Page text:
Adobe is getting creative on Instagram. Taking advantage of Instagram’s new ability to publish multiple images and video in a single post, they’ve created this simple, step-by-step tutorial that will show you how to create a ‘double exposure’ in Photoshop.
The tutorial was created with help from photographer and retoucher Ted Chin, whose talent is indisputable… just take a look at his Instagram account.
The tutorial is live on the Photoshop Instagram account, where you can swipe through for a step-by-step demonstration and read the full instructions in the caption. Check out the tutorial below, and then keep scrolling to read the caption/instructions:
Slide 1: Hey guys! It’s Ted (@eye.c) here. Today I’m going to show you how to create a double exposure portrait in just few simple steps. Swipe through to see a mini-tutorial!
Slides 2 and 3: Using photos with simple backgrounds will help with the masking process. First, open the portrait (base) photo in #Photoshop. We are going to mask the background out and create the double exposure effect with the shape of the model.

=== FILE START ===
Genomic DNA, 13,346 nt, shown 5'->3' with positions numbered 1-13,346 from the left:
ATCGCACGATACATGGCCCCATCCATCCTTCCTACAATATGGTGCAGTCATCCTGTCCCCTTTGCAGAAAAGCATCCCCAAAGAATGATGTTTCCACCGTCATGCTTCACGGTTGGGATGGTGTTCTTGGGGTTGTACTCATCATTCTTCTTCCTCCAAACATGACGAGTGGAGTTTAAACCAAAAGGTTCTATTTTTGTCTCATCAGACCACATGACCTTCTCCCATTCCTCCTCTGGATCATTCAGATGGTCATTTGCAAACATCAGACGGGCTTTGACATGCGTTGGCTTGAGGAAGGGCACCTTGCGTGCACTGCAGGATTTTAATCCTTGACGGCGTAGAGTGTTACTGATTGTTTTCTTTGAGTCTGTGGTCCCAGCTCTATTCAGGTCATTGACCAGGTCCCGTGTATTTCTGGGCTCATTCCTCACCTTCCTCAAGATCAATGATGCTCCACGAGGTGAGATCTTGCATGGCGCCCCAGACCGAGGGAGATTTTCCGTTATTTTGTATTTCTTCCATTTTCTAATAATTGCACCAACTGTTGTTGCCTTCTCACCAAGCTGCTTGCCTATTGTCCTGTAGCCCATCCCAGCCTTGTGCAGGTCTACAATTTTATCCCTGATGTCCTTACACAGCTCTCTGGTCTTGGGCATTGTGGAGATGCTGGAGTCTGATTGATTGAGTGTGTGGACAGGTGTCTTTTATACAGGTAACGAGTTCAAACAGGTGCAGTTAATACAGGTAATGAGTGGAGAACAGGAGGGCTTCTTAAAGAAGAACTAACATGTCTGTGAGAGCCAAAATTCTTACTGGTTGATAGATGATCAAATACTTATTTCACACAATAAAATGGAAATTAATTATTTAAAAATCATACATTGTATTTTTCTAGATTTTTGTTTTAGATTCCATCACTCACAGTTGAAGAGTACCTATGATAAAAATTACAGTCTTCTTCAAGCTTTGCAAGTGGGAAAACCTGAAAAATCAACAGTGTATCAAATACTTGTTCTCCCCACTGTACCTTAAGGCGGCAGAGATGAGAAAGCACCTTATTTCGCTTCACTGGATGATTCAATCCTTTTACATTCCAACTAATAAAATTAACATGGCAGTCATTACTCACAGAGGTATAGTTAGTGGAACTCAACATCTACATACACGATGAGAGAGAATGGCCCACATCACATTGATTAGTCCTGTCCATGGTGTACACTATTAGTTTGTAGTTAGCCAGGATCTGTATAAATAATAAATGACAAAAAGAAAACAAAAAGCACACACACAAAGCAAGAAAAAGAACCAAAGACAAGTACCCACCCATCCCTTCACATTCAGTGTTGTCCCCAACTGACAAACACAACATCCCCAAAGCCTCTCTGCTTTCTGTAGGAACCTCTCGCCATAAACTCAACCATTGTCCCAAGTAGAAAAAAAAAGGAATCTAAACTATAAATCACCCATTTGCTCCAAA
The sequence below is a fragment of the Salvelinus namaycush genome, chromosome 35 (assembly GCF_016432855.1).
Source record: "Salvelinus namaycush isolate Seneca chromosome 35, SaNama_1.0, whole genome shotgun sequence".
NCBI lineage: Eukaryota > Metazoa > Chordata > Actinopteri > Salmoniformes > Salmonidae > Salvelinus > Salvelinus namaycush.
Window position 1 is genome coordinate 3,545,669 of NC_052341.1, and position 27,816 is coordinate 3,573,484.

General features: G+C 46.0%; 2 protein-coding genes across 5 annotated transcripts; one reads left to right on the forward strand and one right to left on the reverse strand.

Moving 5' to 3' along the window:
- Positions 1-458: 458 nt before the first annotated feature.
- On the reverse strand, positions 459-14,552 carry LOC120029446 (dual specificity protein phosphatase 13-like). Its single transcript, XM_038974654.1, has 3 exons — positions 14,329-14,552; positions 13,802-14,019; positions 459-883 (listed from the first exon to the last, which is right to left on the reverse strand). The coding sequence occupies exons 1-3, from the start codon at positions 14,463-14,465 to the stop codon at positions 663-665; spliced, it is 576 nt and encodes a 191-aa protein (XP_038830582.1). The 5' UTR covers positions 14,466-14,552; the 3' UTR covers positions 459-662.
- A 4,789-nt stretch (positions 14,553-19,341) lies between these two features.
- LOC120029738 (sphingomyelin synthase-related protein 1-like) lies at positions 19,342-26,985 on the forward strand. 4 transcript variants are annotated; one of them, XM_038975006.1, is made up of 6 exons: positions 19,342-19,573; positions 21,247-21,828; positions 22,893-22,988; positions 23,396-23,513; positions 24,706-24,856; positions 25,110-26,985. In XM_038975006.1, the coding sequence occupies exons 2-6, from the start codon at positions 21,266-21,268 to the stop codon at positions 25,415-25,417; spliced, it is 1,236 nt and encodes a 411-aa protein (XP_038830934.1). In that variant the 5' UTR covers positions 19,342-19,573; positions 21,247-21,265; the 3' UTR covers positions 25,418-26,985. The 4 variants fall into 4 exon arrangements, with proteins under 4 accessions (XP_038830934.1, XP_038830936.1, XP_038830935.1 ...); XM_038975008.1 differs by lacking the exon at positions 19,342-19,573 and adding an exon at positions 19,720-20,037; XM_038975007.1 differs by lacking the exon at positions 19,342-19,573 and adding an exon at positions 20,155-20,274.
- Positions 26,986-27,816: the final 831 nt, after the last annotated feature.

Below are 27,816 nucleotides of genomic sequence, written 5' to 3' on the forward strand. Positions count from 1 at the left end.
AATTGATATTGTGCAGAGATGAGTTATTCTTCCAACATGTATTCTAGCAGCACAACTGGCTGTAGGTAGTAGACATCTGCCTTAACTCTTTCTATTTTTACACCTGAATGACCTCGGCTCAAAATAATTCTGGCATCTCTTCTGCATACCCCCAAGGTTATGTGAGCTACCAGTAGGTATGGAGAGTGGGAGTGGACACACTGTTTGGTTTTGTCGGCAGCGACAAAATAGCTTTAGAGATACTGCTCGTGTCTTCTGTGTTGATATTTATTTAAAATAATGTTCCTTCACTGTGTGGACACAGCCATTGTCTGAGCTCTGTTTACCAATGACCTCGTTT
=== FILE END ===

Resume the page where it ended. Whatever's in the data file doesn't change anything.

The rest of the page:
Slide 4: Use the magic wand tool (W), click and select the background. Go to Select -> hold the “shift” key and click “Select and Mask”.Smooth the edge with the “Refine Edge Tool”, then click ok.
Slide 5: Click on “Add a mask” then, “Create a new layer.”Move the new layer to the bottom of the portrait.Select the “Paint Bucket Tool”, or press “G”, and fill in the white background.
Slide 6: Paste the second image, and adjust the image with “Levels” (Ctrl + L). Make sure the adjustment layer is clipped to the second image only. We want to make sure the sky is bright/clean enough so it’s easier for selection.Hold (Ctrl + left click) on the portrait’s mask we created earlier, then create a new layer mask for the landscape photo.
Slide 7: Un-link the mask by clicking the symbol in between, and re-adjust the landscape photo to the way you prefer.
Slide 8: Duplicate the Portrait layer and move the copy to the top of the landscape layer. Then change the blending mode to “Lighten”.
Slide 9: I decided to add other elements (flowers) by using the same blending mode (Lighten) from the last step.
Slide 10: If you think the white background is too boring, you can try to add a different background, too.
And this is how you can create a simple double exposure portrait!
Credit where credit is due: this is a creative, novel way to present a tutorial. We wouldn’t be surprised if this becomes commonplace, creating 10-step tutorials and posting them as videos on Instagram. What Photoshop technique would you like to see demonstrated next?
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